May 30, 2000

NTT Discovers a New 3-D Perception Mechanism
for Displaying 3-D Images

  NTT has discovered a new perception mechanism in the displaying of 3-D images. As illustrated in Fig. 1, it was discovered that a depth is perceived when multiple copies of the same image with varying luminances are superimposed on top of one another.

  Figure 2 shows a prototype of 3-D display constructed by NTT to verify the new mechanism. Some of the advantages of this 3-D display are that it does not require any special 3-D glasses, it provides a more naturalistic perception of depth and thus does not cause viewer fatigue, and it can be built from existing components that are readily available. A 3-D display based on the new perception mechanism would clearly have enormous potential for supporting image communications that convey a more realistic sense of presence. This capability could be applied to 3-D television and games, all sorts of simulators, electronic museums and exhibits, and many more potential applications.

I . Research background

  Present-day 3-D image display technology researchers are focusing on the development of display systems that provide a high reality image. The most wide-spread approach uses the physiological depth cue of binocular parallax (see Defining terms below), such as represented by 3-D display systems requiring that the viewer ware special shutter glasses. In this approach, data is presented in two fields, one containing the data for the image to be seen by the left eye and the other containing data for the image to be seen by the right eye. The LC shutter glasses provide vision alternately to each eye, thus giving the viewer a sense of visual depth and three-dimensional movement. The main problem with this approach is that, even though the viewer's eyes remain focused on the screen, the position of the image is displaced. This creates a certain amount of physiological unnaturalness and inevitably causes viewing fatigue.

  Recently this has led 3-D display researchers around the globe to turn their attention to the development of display systems exploiting accommodation as a physiological depth cue in addition to binocular parallax.

  NTT has identified naturalistic 3-D image display technology as critically important for the development of video communications that convey a more realistic sense of presence, and the development of 3-D video display capability that is indistinguishable from the real thing is the goal of an intensive R&D effort. As part of the company's on-going investigation of how the human visual system interprets depth, NTT researchers discovered the new mechanism of 3-D image display described in this news release. Following up on this promising approach, NTT constructed the prototype 3-D display illustrated in Fig. 3, that exploits the physiological depth cue accommodation in addition to binocular parallax.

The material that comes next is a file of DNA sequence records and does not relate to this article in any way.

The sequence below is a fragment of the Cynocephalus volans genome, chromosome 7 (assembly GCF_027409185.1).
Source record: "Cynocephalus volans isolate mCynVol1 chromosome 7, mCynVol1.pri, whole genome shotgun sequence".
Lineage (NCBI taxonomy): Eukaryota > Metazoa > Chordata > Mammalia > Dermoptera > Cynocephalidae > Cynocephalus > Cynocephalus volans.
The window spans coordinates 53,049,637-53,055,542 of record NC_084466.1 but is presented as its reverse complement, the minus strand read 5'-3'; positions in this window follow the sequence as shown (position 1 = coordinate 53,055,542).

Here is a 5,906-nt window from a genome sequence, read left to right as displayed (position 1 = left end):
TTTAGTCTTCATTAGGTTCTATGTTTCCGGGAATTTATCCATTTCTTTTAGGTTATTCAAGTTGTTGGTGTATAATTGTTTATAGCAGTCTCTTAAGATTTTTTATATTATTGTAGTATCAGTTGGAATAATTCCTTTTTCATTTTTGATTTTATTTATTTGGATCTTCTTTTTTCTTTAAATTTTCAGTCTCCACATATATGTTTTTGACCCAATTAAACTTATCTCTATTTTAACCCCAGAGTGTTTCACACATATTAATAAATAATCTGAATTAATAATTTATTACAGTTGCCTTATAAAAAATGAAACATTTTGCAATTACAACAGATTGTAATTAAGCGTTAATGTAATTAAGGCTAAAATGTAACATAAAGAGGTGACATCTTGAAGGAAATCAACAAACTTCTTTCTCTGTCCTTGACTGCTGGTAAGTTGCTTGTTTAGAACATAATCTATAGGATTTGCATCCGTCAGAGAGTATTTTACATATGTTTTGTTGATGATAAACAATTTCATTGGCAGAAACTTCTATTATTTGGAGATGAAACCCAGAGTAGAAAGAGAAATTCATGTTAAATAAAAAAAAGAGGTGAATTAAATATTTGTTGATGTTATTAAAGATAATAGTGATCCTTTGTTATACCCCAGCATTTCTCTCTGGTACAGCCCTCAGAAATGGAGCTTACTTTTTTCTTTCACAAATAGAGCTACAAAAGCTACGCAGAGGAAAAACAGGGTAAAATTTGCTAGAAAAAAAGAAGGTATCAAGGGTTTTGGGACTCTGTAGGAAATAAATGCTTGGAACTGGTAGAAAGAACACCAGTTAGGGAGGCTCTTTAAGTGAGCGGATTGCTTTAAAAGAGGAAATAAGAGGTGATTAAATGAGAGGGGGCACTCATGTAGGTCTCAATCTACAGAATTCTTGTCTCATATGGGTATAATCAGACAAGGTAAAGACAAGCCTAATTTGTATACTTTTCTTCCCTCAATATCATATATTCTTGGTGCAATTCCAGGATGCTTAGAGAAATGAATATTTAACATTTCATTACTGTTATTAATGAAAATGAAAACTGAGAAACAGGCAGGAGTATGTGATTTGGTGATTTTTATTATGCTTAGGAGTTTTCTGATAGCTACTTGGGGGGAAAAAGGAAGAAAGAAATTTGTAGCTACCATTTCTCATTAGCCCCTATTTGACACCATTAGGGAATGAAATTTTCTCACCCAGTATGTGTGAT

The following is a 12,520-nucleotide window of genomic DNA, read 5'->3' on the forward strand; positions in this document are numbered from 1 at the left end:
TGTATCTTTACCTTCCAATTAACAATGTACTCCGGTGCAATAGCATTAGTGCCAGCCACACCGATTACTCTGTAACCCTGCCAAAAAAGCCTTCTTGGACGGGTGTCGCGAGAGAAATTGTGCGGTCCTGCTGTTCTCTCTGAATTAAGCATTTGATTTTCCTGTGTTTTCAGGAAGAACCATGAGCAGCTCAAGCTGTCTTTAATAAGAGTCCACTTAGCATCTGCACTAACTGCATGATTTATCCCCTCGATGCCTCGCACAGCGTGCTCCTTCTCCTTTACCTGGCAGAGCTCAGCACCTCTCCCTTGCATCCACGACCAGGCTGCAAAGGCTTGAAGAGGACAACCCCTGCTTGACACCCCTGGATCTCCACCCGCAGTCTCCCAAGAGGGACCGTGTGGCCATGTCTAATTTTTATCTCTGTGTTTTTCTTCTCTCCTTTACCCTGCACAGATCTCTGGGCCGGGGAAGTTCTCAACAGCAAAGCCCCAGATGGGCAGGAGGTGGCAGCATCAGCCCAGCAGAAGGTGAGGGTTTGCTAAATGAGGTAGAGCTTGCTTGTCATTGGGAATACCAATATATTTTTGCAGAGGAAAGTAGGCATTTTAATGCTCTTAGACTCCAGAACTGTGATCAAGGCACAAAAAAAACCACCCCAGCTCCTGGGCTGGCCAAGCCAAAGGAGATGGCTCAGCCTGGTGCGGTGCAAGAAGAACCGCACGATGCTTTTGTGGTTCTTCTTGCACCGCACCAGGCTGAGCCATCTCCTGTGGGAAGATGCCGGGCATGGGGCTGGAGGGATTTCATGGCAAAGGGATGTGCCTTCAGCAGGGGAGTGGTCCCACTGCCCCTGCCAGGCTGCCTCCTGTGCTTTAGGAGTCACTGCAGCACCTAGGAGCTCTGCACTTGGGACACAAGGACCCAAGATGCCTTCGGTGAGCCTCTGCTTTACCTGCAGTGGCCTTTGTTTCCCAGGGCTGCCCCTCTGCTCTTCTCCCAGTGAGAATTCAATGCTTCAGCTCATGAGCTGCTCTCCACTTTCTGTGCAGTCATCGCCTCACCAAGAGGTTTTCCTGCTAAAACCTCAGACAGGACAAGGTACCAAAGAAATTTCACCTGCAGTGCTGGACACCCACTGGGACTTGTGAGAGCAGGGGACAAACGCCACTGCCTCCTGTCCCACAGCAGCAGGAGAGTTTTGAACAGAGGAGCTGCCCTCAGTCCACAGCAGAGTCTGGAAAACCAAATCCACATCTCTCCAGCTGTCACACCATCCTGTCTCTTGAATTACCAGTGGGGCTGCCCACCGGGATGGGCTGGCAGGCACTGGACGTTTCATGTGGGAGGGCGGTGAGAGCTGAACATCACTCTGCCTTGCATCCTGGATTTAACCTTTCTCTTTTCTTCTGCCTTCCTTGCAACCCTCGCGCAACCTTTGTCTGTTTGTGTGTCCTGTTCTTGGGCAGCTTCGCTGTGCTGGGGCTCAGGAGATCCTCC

II . Characteristics of the new perception mechanism

  There are two salient aspects of the newly discovered perception mechanism:

(1)First, when two same images are superimposed with a space between them in the depth direction, they are perceived not as two separate images to the viewer but rather as a single depth-fused image.

(2)Second, by varying the luminance ratio of the two images, the perceived depth of the depth-fused image can be changed at will.

  In applying this novel perception mechanism to two-way video communications, it only requires about 1.3 times the data volume of present video streams to support regular TV picture quality, and thus it could be readily delivered over public networks.

III . Future developments

Using the prototype 3-D display system, NTT will continue to seek a better theoretical understanding of the new physiological depth cue, while investigating ways to achieve sharper resolution, larger screen sizes, and ways to exploit monocular movement parallax and other depth cues.

- Defining terms

  Figure 4 illustrates how the four physiological depth cues-binocular parallax, accommodation, convergence, and movement parallax-work, that enable the human visual system to interpret depth in sensed images.

- Binocular parallax: As our eyes view an object from slightly different locations, the images sensed by the eyes are slightly different. This differences in the sensed images is called binocular parallax.


Accommodation: Accommodation refers to the tension of the muscle that changes the focal length of the lens of eye. It thus brings objects into focus at different distances.


Convergence: When watching an object close to us, our eyes point slightly inward; this difference in the direction of the eyes is called convergence.


Monocular movement parallax: If the viewer moves his head, he can perceive depth because the human visual system can extract depth information in two similar images sensed after each other in the same way it can combine two images from different eyes.

  The practical 3-D displays that have been developed so far only exploit binocular parallax and convergence. Since people use all available internal and external cues in their perception of depth and three-dimensionality, we should be able to build a 3-D display that provides a more naturalistic sense of visual depth and three-dimensional movement by incorporating all four physiological depth cues.

- Figure 1 The new perception mechanism for 3-D display
- Figure 2 Basic configuration of prototype
- Figure 3 Comparison with existing technologies
- Figure 4 Physiological depth cues
- Milestones in 3-D display technology

News Release Mark